This so called pedagogic workflow is the disappearance of walls and enclosed structure of the classroom, where both the teacher and student can communicate seamlessly through various means of digital channels.  It is the use of a blended learning approach where the technology becomes transparent.  It is the pencil case design incorporating teaching strategies, where the student and teacher can flip between working on paper, capturing data digitally and producing an end result in the cloud. It includes the seamless and effective option of feedback and assessment, which can take place in real time or within a few days of submission of homework.  It is the curation of all materials in one location, highlighting areas of metacognition and differentiation, sewing together various teaching resources of videos, images, worksheets, quizzes and content to external applications such as YouTube, e-books, and subject specific apps which are both transferable and available to the students anywhere, anytime and in any place. To be clear, it is the facilitation and instruction of learning processes rather than the more directive methods of teaching.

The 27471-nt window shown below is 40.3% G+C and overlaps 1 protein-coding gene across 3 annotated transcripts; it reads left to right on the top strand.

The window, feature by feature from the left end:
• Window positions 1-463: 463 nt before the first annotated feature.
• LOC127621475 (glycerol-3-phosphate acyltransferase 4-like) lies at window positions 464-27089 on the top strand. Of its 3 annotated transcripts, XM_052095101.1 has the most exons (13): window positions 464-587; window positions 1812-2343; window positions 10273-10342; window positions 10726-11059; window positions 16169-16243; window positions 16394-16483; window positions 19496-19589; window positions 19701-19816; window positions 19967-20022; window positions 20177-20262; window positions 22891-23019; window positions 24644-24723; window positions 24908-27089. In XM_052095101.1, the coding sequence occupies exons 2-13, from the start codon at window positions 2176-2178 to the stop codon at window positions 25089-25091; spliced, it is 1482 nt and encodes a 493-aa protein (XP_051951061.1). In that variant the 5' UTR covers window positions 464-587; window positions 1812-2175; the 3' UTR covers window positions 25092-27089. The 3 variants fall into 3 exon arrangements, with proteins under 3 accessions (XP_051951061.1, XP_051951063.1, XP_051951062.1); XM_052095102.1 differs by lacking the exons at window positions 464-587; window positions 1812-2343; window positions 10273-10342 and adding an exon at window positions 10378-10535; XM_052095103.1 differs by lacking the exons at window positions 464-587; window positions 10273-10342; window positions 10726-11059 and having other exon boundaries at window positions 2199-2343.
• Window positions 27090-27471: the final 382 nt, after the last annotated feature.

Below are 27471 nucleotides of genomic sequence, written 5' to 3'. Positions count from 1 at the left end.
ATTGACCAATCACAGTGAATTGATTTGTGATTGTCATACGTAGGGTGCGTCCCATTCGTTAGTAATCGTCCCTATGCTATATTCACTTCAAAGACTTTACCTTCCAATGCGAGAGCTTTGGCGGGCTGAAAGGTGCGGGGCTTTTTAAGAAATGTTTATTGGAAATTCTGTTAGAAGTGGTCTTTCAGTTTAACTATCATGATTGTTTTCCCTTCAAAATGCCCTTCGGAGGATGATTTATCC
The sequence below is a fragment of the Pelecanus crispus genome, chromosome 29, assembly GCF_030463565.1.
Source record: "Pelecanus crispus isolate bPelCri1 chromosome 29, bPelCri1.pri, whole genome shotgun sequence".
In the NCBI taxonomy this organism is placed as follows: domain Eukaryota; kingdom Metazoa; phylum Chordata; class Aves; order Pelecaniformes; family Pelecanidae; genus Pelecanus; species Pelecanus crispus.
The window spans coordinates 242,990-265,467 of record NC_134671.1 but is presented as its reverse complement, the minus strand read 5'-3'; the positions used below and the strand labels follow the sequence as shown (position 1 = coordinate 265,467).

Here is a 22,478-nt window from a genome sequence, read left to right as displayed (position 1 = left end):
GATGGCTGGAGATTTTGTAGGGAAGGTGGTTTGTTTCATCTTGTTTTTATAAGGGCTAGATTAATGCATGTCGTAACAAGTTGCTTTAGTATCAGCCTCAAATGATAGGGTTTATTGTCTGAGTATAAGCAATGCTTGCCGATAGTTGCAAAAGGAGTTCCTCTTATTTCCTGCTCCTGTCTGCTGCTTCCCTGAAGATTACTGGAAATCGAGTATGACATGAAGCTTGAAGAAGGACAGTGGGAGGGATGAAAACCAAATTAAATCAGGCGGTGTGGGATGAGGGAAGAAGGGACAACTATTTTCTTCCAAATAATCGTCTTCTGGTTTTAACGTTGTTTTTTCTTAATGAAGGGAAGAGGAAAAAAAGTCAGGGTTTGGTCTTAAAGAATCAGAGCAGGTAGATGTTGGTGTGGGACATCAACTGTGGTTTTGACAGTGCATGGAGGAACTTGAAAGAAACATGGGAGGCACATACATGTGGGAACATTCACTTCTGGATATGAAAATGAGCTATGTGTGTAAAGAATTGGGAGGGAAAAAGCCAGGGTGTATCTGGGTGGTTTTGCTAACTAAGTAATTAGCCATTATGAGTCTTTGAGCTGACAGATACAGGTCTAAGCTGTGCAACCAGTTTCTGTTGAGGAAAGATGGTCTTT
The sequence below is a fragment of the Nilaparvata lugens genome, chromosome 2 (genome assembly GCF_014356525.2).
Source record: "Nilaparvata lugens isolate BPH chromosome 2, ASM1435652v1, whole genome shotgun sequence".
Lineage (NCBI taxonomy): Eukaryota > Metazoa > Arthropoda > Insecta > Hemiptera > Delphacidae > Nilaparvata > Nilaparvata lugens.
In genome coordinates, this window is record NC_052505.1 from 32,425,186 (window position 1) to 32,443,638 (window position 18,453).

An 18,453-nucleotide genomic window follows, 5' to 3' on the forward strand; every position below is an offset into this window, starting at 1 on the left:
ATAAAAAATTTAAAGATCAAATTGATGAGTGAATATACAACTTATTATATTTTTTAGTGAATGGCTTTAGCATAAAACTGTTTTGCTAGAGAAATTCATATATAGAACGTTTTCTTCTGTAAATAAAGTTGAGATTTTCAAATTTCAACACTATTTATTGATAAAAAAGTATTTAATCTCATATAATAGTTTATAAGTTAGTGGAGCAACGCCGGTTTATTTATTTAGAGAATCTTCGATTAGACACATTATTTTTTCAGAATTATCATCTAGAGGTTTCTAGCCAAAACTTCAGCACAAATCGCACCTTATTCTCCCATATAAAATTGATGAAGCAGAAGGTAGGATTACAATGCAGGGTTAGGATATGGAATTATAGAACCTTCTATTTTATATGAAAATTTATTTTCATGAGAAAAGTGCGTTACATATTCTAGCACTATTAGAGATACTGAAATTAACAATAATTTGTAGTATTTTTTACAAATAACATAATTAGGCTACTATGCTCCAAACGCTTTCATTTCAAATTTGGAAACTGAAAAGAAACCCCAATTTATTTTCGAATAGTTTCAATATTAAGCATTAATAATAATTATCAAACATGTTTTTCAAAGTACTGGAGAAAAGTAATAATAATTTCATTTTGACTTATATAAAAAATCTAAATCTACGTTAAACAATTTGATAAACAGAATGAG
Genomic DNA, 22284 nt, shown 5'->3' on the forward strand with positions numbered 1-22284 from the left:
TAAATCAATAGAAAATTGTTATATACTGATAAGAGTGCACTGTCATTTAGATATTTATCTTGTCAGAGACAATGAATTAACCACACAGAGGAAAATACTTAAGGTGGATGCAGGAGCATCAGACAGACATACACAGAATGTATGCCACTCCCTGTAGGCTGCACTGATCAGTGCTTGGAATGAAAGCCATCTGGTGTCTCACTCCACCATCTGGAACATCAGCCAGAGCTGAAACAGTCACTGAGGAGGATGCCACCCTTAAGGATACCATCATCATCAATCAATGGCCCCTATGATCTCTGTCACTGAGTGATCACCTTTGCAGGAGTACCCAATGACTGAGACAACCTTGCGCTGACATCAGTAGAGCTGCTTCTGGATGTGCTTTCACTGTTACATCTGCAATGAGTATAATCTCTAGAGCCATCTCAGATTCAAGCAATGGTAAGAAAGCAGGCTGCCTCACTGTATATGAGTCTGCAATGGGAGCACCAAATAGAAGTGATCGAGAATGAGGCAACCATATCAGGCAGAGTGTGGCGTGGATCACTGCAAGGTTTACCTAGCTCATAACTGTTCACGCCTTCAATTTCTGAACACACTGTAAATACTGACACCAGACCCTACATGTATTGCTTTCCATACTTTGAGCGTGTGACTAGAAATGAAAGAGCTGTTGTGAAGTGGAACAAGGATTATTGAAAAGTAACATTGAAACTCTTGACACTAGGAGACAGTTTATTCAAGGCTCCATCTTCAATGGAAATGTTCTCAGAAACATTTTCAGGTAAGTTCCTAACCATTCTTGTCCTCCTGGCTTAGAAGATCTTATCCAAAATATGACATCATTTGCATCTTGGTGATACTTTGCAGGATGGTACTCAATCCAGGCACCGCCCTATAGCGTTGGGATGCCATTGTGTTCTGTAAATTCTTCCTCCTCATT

‘Teaching’ vs. ‘instruction’

This shift of mindset in understanding ‘teaching’ vs. ‘instruction’ is the beginnings of creating an appropriate edtech pedagogical workflow.  The term teaching can be quite misleading and often takes a top-down teaching method, as seen in most schools still today. When teachers come to understand that through technology, they are offering instructional processes, a digital workflow can be better understood and created.

Whether this is conducted via an iTunes U course in collating posts and assignments together, or the Office 365 environment using the various Microsoft products to submit and/or exchange discussions of homework, or even the Google Classroom where student’s access shared documents and teachers provide feedback via the Google apps, it makes make no difference.  The key message is that it should enable both the teacher and students to access learning and collaboration at a developmental pace, sharing direct instruction and collaborative learning between themselves and peers.

We have long passed the debate of what type of technology to purchase. We have also passed the time to match apps to curriculum needs.  There are plenty of websites that promote this use. We have, however, arrived at a time where creating a pedagogical workflow in classrooms (and eventually into school culture) is necessary in order to utlise edtech at its best. Although, technology has the potential to amplify great teaching and is there to help teachers to do their job more efficiently, it is important to remember, it is not there to replace them. Teachers are still the catalyst that will facilitate the instructional processes in an educational technology environment.

Neelam Parmar (PhD) is Director of E-Learning at Ashford School in Kent. She is speaking on this topic at BETT 2016.

Neelam Parmar

Leave a Reply

Your email address will not be published. Required fields are marked *